Trust’s ‘absolute confidence’ in new Sheffield secondary

An artist's impression of the new school Sheffield Council wants to build on the site of the former Bannerdale Centre. Photo: Bond Bryan Architects
An artist's impression of the new school Sheffield Council wants to build on the site of the former Bannerdale Centre. Photo: Bond Bryan Architects

An academy chain has been signed up to run a secondary school planned to be built in south-west Sheffield.

The Mercia Learning Trust - the multi-academy trust founded by King Ecgbert School in Dore - will take on the running of the school, expected to open in September next year on the Bannerdale site off Carter Knowle Road.

The school - to be known as Mercia School - will join the trust’s other sites, neighbouring secondary Newfield and the Nether Edge and Totley primaries, both rated ‘outstanding’ by Ofsted.

It is the second academy sponsor for the Bannerdale school, for which planning permission still needs to be obtained. The Silverdale Multi-Academy Trust had agreed to take on the facility initially, but pulled out in November, citing an ‘unacceptable financial risk’.

However, Sheffield Council says Mercia Learning has carried out a ‘detailed review’ of the building designs and the financial situation.

The planned school, which will cater for 11-18 year olds, is set to have no defined catchment area, serving the whole of south-west Sheffield - meaning any child currently in a south-west primary school will have the right to apply for a place.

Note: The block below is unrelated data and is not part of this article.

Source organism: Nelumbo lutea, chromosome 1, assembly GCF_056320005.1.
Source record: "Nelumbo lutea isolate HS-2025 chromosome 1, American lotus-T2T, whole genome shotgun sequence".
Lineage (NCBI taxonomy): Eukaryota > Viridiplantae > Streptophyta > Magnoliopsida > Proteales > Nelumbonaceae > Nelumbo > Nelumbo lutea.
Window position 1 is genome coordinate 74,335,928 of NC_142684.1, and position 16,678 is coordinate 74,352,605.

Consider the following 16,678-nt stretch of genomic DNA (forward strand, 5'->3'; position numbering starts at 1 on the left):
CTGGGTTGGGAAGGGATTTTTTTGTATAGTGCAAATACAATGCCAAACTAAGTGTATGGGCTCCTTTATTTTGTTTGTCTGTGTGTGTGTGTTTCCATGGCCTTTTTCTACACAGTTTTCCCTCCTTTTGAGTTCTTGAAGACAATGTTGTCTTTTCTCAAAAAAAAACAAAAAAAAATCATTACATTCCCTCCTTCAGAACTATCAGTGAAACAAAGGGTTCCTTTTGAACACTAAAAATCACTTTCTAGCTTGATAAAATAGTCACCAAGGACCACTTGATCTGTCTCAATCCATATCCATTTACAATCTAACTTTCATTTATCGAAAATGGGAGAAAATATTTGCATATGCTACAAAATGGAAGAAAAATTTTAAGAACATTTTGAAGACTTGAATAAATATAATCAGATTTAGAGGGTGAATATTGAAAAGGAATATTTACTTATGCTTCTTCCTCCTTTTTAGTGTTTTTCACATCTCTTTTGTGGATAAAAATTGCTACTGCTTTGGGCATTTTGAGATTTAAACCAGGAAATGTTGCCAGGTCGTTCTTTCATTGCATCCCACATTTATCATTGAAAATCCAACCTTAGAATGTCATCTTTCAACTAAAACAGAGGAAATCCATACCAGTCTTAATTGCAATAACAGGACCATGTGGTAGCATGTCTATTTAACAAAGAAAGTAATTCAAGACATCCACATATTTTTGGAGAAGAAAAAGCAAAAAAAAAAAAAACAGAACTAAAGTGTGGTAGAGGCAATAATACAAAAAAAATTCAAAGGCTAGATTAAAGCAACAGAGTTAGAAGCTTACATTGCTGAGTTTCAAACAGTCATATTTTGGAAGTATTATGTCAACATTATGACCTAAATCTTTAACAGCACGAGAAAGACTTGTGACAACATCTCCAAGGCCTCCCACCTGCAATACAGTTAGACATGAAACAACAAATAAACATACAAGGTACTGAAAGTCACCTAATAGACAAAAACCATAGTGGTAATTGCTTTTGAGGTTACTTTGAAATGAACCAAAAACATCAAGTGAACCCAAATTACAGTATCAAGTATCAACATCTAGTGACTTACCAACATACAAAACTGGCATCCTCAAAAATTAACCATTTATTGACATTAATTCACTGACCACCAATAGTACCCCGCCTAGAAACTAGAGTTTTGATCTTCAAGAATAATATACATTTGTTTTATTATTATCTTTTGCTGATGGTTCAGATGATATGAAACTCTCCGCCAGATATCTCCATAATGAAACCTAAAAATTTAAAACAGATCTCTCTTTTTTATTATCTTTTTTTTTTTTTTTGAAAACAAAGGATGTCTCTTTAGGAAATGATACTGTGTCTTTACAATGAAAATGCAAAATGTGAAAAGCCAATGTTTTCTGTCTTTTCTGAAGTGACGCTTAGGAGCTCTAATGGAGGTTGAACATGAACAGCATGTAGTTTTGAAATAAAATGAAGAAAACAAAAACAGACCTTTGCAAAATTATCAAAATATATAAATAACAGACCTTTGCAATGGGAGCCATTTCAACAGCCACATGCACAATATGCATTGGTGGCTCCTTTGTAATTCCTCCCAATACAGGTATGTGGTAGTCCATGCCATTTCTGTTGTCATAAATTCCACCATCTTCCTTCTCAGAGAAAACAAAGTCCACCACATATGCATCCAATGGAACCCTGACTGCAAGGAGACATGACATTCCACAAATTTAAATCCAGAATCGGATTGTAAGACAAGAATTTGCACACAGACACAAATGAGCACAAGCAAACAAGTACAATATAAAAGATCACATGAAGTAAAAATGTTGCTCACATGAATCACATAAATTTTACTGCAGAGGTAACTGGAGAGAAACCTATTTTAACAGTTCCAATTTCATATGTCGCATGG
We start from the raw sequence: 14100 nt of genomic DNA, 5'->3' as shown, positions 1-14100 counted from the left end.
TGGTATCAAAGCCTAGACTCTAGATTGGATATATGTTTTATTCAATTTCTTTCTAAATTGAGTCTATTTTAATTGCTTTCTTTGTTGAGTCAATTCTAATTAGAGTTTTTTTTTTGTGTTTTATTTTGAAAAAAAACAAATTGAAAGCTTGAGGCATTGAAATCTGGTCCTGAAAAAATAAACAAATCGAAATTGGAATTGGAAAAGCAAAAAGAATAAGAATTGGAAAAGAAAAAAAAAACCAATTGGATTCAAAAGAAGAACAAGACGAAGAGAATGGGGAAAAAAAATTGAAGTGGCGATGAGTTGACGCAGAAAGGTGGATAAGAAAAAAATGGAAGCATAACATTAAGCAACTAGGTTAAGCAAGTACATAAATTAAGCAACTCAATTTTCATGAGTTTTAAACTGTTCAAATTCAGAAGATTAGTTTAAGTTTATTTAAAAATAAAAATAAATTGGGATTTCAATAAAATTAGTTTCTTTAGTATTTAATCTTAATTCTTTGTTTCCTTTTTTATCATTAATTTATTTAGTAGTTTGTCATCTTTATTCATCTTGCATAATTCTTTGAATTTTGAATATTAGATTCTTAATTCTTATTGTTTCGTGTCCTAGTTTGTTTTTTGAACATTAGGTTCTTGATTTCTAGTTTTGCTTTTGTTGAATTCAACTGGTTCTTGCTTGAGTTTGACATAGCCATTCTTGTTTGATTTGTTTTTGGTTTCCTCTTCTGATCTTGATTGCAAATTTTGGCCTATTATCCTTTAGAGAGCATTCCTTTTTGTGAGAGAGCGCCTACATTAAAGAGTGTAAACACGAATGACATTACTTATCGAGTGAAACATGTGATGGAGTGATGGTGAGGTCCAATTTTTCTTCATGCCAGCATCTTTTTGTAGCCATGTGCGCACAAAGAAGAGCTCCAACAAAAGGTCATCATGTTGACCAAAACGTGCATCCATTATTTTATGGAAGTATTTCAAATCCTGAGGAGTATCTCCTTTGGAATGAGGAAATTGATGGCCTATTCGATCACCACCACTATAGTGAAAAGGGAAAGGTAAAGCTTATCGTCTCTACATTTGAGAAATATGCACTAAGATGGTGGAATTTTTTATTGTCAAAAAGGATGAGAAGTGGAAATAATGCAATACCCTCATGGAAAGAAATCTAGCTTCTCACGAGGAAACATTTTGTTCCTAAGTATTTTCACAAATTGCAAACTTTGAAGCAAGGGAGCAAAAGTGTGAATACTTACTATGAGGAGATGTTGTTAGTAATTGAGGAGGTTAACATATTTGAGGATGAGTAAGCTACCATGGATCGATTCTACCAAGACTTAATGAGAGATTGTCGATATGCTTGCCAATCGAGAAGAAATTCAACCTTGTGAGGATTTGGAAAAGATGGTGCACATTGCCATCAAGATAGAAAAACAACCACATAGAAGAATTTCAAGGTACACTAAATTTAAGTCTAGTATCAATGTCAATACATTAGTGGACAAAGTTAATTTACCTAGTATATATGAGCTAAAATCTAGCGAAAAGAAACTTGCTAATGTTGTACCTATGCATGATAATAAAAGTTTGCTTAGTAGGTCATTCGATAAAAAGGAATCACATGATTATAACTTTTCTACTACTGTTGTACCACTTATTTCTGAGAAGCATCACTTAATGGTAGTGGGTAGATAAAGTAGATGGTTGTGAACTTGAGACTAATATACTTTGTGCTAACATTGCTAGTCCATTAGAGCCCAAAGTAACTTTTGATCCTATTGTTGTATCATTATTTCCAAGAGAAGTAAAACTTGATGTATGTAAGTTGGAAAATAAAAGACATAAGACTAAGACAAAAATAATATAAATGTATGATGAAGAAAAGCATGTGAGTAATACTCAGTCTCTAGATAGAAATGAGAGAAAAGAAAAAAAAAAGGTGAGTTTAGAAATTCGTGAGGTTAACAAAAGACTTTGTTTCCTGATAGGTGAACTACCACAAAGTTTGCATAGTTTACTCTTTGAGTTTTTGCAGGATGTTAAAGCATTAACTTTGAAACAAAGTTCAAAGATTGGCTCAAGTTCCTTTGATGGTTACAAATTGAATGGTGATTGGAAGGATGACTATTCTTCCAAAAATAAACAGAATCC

Lesley Bowes, the trust’s CEO, said: “Mercia has the necessary credibility with the parents and families of the south-west to lead the new school into a confident future. Generations of children have been served very well by the trust’s founding school King Ecgbert and its primary schools.”

She added: “The offer of Mercia School will be very different. We intend it to be a traditional school with its culture rooted in exceptionally high behavioural standards.”

Both of the trust’s secondaries outstripped schools nationally on the new Progress 8 and Attainment 8 measures in 2016.

King Ecgbert and Newfield have offered extra Year 7 places in 2017, to meet demand in advance of the new school opening.

Jayne Ludlam, executive director for children, young people and families at the council, said the trust made sure it had ‘absolute confidence’ before signing up, and that the Regional Schools Commissioner had approved the deal on behalf of the Secretary of State for Education.

Council cabinet member Coun Jackie Drayton said that, under Mercia, the new secondary would be ‘the very best it can be’.

Public meetings will be held just prior to, and after, the Easter break for parents and children to find out more.

Group opposes proposal

A community association that objects to the school proposal claims the scheme is ‘unnecessary, badly-planned, dangerous and opposed by a large proportion of local residents’.

Mike Hodson, chair of the Carter Knowle and Millhouses Community Group, said the society had objected on traffic, noise and environmental grounds.

An application has been lodged to build 65 homes on the site of the old Bannerdale centre, near to where the school would be. Outline plans were approved in 2014 – developer Barrett Homes is now asking the council to approve the scheme’s appearance, landscaping, layout and scale.